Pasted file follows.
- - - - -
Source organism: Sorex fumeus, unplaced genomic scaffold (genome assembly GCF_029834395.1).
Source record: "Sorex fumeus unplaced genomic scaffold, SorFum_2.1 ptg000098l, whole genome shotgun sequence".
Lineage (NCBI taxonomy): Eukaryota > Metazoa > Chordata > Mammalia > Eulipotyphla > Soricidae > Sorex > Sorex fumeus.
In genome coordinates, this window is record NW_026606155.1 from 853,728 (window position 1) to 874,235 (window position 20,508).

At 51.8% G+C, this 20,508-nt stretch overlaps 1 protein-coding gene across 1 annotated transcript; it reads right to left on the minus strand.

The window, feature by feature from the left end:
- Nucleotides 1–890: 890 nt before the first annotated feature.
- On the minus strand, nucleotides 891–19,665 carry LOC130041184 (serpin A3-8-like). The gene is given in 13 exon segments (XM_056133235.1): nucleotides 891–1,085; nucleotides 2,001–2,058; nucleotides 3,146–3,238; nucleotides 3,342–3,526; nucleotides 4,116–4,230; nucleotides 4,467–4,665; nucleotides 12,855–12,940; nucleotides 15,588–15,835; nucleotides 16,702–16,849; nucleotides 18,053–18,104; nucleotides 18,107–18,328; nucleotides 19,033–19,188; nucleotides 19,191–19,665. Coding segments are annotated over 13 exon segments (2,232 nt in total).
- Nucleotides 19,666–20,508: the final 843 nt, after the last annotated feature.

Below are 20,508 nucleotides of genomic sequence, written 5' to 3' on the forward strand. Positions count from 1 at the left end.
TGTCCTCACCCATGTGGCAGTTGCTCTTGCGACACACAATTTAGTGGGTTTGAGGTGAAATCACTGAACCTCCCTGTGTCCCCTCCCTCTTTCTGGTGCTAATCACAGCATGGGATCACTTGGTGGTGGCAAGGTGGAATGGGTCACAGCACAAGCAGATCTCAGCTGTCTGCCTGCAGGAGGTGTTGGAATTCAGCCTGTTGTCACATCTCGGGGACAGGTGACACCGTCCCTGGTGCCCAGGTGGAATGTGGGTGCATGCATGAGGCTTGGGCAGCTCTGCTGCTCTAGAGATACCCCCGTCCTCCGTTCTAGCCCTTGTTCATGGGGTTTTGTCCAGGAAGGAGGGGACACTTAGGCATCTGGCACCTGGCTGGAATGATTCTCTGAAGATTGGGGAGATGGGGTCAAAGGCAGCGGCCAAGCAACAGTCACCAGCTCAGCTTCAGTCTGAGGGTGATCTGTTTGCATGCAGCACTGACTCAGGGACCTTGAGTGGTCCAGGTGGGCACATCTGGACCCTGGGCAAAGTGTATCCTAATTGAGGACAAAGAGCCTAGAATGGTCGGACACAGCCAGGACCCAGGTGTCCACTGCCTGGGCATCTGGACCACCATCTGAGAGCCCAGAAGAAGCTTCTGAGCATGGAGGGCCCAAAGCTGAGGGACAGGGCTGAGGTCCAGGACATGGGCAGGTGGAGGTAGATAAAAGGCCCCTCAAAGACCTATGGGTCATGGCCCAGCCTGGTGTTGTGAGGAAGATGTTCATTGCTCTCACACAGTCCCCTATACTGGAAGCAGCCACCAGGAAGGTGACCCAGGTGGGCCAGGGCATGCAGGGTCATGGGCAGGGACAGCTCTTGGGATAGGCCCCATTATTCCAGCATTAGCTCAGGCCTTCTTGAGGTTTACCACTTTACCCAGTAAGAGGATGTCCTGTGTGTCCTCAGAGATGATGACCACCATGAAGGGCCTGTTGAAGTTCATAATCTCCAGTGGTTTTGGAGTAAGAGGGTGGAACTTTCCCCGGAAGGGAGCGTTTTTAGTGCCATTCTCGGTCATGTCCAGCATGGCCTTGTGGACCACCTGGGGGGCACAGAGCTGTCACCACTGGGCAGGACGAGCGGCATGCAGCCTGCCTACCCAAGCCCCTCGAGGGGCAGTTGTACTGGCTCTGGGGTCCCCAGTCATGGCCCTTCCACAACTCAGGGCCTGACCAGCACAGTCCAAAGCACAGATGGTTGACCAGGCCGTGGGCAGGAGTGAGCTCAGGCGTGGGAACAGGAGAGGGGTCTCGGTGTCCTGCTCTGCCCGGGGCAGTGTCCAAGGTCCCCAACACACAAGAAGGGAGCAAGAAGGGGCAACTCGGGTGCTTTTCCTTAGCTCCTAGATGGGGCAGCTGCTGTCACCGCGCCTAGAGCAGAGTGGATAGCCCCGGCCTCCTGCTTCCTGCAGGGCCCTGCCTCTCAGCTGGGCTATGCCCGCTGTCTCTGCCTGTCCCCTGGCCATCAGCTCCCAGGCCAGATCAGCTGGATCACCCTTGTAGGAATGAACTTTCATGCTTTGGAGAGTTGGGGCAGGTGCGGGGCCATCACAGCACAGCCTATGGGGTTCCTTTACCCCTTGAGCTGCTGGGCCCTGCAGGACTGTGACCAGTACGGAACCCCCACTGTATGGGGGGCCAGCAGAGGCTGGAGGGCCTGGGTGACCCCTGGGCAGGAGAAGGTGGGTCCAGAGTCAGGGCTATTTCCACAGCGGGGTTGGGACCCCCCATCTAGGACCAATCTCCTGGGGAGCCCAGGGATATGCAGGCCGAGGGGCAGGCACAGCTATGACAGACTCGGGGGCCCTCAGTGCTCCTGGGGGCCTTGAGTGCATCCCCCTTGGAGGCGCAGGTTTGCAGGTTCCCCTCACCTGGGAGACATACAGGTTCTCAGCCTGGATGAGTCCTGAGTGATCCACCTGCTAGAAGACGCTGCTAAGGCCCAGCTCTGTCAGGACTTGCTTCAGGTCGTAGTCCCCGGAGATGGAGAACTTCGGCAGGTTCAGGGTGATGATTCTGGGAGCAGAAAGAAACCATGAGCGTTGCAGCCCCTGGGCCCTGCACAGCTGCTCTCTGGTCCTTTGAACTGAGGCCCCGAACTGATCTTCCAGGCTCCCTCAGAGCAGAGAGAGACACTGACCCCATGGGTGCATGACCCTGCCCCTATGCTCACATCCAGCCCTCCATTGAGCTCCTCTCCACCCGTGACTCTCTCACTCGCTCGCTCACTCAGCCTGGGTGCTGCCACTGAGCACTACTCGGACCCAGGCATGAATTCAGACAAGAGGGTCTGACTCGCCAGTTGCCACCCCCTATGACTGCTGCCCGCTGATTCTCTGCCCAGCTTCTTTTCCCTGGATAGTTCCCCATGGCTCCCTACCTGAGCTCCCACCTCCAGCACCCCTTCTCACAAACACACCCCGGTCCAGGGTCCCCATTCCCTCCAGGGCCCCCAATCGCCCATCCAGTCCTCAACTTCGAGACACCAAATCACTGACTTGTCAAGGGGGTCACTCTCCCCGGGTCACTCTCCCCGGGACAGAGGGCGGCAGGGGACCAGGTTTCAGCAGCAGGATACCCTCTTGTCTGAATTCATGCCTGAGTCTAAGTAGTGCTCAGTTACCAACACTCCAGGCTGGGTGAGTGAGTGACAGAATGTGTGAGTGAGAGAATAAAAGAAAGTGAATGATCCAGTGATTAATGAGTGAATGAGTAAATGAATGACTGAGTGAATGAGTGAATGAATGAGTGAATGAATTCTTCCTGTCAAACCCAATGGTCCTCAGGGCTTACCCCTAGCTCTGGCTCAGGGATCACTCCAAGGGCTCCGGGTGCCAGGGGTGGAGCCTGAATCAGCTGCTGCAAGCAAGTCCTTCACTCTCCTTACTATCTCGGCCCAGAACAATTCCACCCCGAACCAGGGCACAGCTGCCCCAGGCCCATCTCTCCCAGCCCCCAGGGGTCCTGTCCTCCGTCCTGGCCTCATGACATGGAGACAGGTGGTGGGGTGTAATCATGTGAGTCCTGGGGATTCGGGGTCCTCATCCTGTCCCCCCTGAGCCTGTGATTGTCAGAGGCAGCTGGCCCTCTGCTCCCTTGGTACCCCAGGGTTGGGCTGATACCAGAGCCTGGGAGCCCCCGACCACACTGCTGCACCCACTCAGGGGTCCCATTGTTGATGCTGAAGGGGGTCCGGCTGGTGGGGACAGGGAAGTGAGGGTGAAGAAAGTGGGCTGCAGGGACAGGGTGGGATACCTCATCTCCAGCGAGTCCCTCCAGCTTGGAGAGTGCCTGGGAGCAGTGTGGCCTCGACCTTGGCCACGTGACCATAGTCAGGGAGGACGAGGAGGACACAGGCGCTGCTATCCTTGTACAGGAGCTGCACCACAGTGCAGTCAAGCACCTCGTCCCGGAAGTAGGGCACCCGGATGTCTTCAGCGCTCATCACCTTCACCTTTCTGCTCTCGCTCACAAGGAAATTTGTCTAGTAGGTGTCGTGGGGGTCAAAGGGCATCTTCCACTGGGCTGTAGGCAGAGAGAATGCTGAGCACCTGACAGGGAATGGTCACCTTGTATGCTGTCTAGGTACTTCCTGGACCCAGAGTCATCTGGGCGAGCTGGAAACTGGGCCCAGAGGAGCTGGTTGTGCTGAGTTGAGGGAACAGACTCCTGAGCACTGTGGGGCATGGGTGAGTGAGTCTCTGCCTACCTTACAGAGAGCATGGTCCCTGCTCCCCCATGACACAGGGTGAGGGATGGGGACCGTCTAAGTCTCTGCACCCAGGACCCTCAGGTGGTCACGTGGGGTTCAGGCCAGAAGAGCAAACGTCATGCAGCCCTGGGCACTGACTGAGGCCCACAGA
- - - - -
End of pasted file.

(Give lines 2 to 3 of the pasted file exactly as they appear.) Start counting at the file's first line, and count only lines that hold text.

Source record: "Sorex fumeus unplaced genomic scaffold, SorFum_2.1 ptg000098l, whole genome shotgun sequence".
Lineage (NCBI taxonomy): Eukaryota > Metazoa > Chordata > Mammalia > Eulipotyphla > Soricidae > Sorex > Sorex fumeus.